Now you should be all set. To install Jazz++, login as root and mount the August 2001 PCQuest CD with the command
Then, install the RPM with the command
rpm -ivh /mnt/cdrom/cdrom/linux/desktop/audio/jazz/*
If you want to use the OSS sound drivers instead of ALSA, then you have to edit the file /usr/local/jazz/jazz.cfg. Search for the line “.driver 2” and change it to “.driver 1”.
Now you can run Jazz++ by typing in “jazz” and pressing Enter. Since this is the first time you’re running it, it’ll pop up a few dialogs to configure your devices. Select “External” as the input device, and your sound card as the output device. (Use “External” as the output device if you don’t have a good synth on your sound card, or if you can’t get the synth to work). Finally you end up at the main screen of Jazz++. If everything went well, you should be able to load a MIDI file in Jazz (File> Load), and play it back by clicking on the Play button. Now let’s get on with some original song-writing.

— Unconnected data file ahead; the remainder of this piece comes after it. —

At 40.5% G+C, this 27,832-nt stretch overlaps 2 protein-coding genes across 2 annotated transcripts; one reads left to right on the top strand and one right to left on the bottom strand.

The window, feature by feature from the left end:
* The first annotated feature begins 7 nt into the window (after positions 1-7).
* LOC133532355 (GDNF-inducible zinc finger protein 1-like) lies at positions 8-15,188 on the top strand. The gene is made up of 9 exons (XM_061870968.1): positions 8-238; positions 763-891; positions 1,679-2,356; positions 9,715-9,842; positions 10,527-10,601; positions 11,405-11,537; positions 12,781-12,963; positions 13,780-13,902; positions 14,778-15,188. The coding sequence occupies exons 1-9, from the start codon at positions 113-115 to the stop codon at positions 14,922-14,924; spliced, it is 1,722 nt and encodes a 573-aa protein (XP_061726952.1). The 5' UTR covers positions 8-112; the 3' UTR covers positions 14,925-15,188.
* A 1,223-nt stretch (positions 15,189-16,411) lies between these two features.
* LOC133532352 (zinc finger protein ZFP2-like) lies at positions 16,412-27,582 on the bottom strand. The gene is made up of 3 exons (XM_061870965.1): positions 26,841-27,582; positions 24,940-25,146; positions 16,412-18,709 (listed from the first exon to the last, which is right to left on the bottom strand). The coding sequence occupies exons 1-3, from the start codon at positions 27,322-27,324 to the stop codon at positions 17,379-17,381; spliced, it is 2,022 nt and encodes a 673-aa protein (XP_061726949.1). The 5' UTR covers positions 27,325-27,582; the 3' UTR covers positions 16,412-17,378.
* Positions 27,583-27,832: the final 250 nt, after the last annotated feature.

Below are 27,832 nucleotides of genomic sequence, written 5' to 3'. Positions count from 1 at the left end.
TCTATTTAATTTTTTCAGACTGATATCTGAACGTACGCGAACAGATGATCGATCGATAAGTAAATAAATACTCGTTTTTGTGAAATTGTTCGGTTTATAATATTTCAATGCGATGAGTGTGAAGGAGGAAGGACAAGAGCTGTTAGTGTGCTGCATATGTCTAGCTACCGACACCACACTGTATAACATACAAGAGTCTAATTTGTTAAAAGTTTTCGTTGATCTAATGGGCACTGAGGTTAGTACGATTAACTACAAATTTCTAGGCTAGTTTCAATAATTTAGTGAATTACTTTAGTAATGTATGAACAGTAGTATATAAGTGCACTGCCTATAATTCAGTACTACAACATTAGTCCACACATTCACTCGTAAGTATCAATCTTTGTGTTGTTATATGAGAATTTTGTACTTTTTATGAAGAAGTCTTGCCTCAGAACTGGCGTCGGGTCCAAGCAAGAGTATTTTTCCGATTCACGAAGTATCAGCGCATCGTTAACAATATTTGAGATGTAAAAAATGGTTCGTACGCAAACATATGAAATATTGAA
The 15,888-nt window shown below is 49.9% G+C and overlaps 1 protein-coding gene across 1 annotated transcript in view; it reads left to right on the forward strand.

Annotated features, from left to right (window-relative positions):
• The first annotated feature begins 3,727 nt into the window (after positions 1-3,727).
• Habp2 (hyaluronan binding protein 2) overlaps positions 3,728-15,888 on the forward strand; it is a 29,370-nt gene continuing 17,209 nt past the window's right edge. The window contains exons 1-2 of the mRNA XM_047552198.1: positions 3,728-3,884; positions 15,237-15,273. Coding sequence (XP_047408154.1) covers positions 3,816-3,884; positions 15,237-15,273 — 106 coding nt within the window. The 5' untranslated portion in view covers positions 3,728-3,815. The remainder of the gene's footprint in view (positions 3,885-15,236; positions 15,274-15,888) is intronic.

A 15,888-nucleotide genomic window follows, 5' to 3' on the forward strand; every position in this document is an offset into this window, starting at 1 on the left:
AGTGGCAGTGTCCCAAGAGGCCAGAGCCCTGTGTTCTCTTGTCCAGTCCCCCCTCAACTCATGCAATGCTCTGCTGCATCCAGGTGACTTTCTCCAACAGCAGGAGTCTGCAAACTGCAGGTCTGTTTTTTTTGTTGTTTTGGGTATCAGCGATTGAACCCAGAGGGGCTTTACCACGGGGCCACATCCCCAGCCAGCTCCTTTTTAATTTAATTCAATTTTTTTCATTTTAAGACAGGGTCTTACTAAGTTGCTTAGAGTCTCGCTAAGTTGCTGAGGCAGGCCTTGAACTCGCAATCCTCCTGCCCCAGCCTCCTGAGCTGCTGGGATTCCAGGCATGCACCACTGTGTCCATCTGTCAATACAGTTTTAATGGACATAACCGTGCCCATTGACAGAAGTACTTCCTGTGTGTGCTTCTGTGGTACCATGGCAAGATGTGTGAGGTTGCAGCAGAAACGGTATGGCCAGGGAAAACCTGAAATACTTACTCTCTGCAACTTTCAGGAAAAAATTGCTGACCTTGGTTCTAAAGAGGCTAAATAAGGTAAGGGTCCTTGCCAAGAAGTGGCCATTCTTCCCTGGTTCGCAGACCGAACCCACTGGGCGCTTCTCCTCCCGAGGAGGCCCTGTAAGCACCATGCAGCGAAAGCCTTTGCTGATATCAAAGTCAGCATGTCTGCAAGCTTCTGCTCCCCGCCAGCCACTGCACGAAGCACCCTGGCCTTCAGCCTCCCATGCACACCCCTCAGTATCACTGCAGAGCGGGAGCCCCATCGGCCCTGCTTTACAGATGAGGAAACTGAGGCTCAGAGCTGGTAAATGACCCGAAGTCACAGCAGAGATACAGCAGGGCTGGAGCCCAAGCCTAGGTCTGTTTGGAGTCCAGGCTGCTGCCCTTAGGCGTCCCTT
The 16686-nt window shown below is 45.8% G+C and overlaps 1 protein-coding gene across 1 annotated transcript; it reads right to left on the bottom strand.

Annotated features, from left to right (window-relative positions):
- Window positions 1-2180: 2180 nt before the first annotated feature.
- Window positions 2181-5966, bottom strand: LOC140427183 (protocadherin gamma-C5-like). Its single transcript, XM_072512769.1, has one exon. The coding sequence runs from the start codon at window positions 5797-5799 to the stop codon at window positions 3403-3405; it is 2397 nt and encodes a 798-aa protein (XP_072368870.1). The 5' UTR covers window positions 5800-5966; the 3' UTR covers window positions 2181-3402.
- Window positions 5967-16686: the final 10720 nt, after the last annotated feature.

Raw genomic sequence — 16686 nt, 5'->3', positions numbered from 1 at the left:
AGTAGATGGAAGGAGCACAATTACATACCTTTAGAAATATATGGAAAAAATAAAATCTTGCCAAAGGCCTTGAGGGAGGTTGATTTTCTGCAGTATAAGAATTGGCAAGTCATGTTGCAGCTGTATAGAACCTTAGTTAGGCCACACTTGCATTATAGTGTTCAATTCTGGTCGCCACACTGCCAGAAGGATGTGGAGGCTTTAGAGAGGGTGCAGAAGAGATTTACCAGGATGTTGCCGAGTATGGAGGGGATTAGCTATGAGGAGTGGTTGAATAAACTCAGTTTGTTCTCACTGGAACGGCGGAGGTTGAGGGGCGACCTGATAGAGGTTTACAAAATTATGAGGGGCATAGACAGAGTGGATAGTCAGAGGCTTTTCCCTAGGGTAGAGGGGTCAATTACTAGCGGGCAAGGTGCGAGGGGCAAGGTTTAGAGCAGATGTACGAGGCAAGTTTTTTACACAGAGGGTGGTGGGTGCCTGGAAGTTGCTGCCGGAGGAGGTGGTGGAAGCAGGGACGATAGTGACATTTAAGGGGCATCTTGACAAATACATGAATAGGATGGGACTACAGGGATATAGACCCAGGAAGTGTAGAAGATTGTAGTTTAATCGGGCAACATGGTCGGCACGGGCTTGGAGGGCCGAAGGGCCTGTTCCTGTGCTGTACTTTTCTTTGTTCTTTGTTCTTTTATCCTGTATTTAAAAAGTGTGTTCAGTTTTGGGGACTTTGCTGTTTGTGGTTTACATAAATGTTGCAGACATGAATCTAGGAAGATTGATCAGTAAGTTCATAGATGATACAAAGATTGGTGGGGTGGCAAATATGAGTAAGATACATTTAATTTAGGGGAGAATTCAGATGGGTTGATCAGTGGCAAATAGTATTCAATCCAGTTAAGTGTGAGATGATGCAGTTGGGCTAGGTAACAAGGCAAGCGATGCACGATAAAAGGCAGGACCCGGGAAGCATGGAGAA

Start a new song by clicking on File>New. The horizontal rows you see in the window are tracks. Let’s start by making a drum track. The manual says that you shouldn’t use the first track for anything—it is defined to be a master track, so we’ll follow their instructions.
To set the second track as a drum track, click on the second gray box (the large blank one) in the second track. You get a screen with lots of settings for that track. There’s also a huge list of instruments to choose from. To make it a drum track, you have to set the Channel to 10 because it is predefined by the General MIDI (GM) standard as the drum channel. So set the channel to 10, type in a track name, and click on OK. The track name now appears in the box. Click on the same box again. Now you see that the list of instruments has changed into a list of drumkits to choose from. Just to be safe, select the Standard Kit, because your synth may not have the other kits. Click OK, and you’re ready to start thrashing the skins of your virtual drumkit.